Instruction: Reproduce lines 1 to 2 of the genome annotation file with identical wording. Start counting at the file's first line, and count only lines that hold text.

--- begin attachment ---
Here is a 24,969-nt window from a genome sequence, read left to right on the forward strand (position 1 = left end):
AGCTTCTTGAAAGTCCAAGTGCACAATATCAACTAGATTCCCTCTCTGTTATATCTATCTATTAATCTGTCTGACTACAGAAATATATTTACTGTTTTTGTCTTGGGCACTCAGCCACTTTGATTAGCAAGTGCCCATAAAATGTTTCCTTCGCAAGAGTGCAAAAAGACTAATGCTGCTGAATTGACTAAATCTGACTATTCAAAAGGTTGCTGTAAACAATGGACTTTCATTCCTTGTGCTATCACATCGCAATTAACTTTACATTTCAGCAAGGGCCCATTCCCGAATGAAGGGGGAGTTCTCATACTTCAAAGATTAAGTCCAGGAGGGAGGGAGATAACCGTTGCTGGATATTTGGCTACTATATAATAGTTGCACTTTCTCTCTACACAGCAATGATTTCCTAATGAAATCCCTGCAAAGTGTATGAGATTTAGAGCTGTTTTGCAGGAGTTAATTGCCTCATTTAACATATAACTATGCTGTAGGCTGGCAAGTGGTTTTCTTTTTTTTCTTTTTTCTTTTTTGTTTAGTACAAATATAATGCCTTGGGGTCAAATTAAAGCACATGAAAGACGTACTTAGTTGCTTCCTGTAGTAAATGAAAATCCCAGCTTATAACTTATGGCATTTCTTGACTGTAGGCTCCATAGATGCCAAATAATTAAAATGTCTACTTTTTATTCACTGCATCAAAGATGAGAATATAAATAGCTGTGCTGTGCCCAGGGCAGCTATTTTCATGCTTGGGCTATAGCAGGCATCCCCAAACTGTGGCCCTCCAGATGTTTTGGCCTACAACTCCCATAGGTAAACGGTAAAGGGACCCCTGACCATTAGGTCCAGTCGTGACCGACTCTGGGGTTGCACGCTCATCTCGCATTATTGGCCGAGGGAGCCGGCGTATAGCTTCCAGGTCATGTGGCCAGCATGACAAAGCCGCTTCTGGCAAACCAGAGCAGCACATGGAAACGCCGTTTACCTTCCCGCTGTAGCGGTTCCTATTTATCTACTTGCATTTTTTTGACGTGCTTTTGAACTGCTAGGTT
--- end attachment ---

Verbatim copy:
Here is a 24,969-nt window from a genome sequence, read left to right on the forward strand (position 1 = left end):
AGCTTCTTGAAAGTCCAAGTGCACAATATCAACTAGATTCCCTCTCTGTTATATCTATCTATTAATCTGTCTGACTACAGAAATATATTTACTGTTTTTGTCTTGGGCACTCAGCCACTTTGATTAGCAAGTGCCCATAAAATGTTTCCTTCGCAAGAGTGCAAAAAGACTAATGCTGCTGAATTGACTAAATCTGACTATTCAAAAGGTTGCTGTAAACAATGGACTTTCATTCCTTGTGCTATCACATCGCAATTAACTTTACATTTCAGCAAGGGCCCATTCCCGAATGAAGGGGGAGTTCTCATACTTCAAAGATTAAGTCCAGGAGGGAGGGAGATAACCGTTGCTGGATATTTGGCTACTATATAATAGTTGCACTTTCTCTCTACACAGCAATGATTTCCTAATGAAATCCCTGCAAAGTGTATGAGATTTAGAGCTGTTTTGCAGGAGTTAATTGCCTCATTTAACATATAACTATGCTGTAGGCTGGCAAGTGGTTTTCTTTTTTTTCTTTTTTCTTTTTTGTTTAGTACAAATATAATGCCTTGGGGTCAAATTAAAGCACATGAAAGACGTACTTAGTTGCTTCCTGTAGTAAATGAAAATCCCAGCTTATAACTTATGGCATTTCTTGACTGTAGGCTCCATAGATGCCAAATAATTAAAATGTCTACTTTTTATTCACTGCATCAAAGATGAGAATATAAATAGCTGTGCTGTGCCCAGGGCAGCTATTTTCATGCTTGGGCTATAGCAGGCATCCCCAAACTGTGGCCCTCCAGATGTTTTGGCCTACAACTCCCATAGGTAAACGGTAAAGGGACCCCTGACCATTAGGTCCAGTCGTGACCGACTCTGGGGTTGCACGCTCATCTCGCATTATTGGCCGAGGGAGCCGGCGTATAGCTTCCAGGTCATGTGGCCAGCATGACAAAGCCGCTTCTGGCAAACCAGAGCAGCACATGGAAACGCCGTTTACCTTCCCGCTGTAGCGGTTCCTATTTATCTACTTGCATTTTTTTGACGTGCTTTTGAACTGCTAGGTT